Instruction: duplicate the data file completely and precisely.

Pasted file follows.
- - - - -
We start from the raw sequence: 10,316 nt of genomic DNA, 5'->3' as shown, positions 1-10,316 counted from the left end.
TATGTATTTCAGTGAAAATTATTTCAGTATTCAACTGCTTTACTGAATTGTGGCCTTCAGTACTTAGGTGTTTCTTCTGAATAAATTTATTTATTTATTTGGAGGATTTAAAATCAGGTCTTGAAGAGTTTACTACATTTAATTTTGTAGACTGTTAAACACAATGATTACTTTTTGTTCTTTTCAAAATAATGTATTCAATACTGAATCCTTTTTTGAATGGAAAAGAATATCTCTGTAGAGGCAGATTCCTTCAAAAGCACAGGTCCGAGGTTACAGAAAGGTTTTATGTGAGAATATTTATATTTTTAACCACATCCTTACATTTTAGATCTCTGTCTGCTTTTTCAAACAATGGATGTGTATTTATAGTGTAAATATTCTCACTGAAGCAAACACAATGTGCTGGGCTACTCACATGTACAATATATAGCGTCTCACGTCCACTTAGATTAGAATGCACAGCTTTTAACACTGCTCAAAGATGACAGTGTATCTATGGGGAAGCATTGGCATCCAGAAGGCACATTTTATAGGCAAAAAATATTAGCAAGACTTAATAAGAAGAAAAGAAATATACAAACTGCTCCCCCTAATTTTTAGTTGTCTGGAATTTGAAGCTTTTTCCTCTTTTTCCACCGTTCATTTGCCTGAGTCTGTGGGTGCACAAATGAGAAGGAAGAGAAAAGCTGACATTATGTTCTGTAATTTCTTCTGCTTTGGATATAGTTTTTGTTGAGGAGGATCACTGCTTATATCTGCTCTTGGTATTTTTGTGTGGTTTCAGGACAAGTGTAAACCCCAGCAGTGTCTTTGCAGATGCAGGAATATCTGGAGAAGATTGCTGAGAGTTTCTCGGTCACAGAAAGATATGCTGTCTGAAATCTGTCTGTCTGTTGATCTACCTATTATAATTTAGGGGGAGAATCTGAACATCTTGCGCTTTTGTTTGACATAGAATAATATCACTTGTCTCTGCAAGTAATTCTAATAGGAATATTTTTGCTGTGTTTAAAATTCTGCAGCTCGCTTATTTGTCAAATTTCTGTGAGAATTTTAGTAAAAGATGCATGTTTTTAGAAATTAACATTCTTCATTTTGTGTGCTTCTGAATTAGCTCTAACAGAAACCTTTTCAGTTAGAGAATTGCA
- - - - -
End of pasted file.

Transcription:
We start from the raw sequence: 10,316 nt of genomic DNA, 5'->3' as shown, positions 1-10,316 counted from the left end.
TATGTATTTCAGTGAAAATTATTTCAGTATTCAACTGCTTTACTGAATTGTGGCCTTCAGTACTTAGGTGTTTCTTCTGAATAAATTTATTTATTTATTTGGAGGATTTAAAATCAGGTCTTGAAGAGTTTACTACATTTAATTTTGTAGACTGTTAAACACAATGATTACTTTTTGTTCTTTTCAAAATAATGTATTCAATACTGAATCCTTTTTTGAATGGAAAAGAATATCTCTGTAGAGGCAGATTCCTTCAAAAGCACAGGTCCGAGGTTACAGAAAGGTTTTATGTGAGAATATTTATATTTTTAACCACATCCTTACATTTTAGATCTCTGTCTGCTTTTTCAAACAATGGATGTGTATTTATAGTGTAAATATTCTCACTGAAGCAAACACAATGTGCTGGGCTACTCACATGTACAATATATAGCGTCTCACGTCCACTTAGATTAGAATGCACAGCTTTTAACACTGCTCAAAGATGACAGTGTATCTATGGGGAAGCATTGGCATCCAGAAGGCACATTTTATAGGCAAAAAATATTAGCAAGACTTAATAAGAAGAAAAGAAATATACAAACTGCTCCCCCTAATTTTTAGTTGTCTGGAATTTGAAGCTTTTTCCTCTTTTTCCACCGTTCATTTGCCTGAGTCTGTGGGTGCACAAATGAGAAGGAAGAGAAAAGCTGACATTATGTTCTGTAATTTCTTCTGCTTTGGATATAGTTTTTGTTGAGGAGGATCACTGCTTATATCTGCTCTTGGTATTTTTGTGTGGTTTCAGGACAAGTGTAAACCCCAGCAGTGTCTTTGCAGATGCAGGAATATCTGGAGAAGATTGCTGAGAGTTTCTCGGTCACAGAAAGATATGCTGTCTGAAATCTGTCTGTCTGTTGATCTACCTATTATAATTTAGGGGGAGAATCTGAACATCTTGCGCTTTTGTTTGACATAGAATAATATCACTTGTCTCTGCAAGTAATTCTAATAGGAATATTTTTGCTGTGTTTAAAATTCTGCAGCTCGCTTATTTGTCAAATTTCTGTGAGAATTTTAGTAAAAGATGCATGTTTTTAGAAATTAACATTCTTCATTTTGTGTGCTTCTGAATTAGCTCTAACAGAAACCTTTTCAGTTAGAGAATTGCA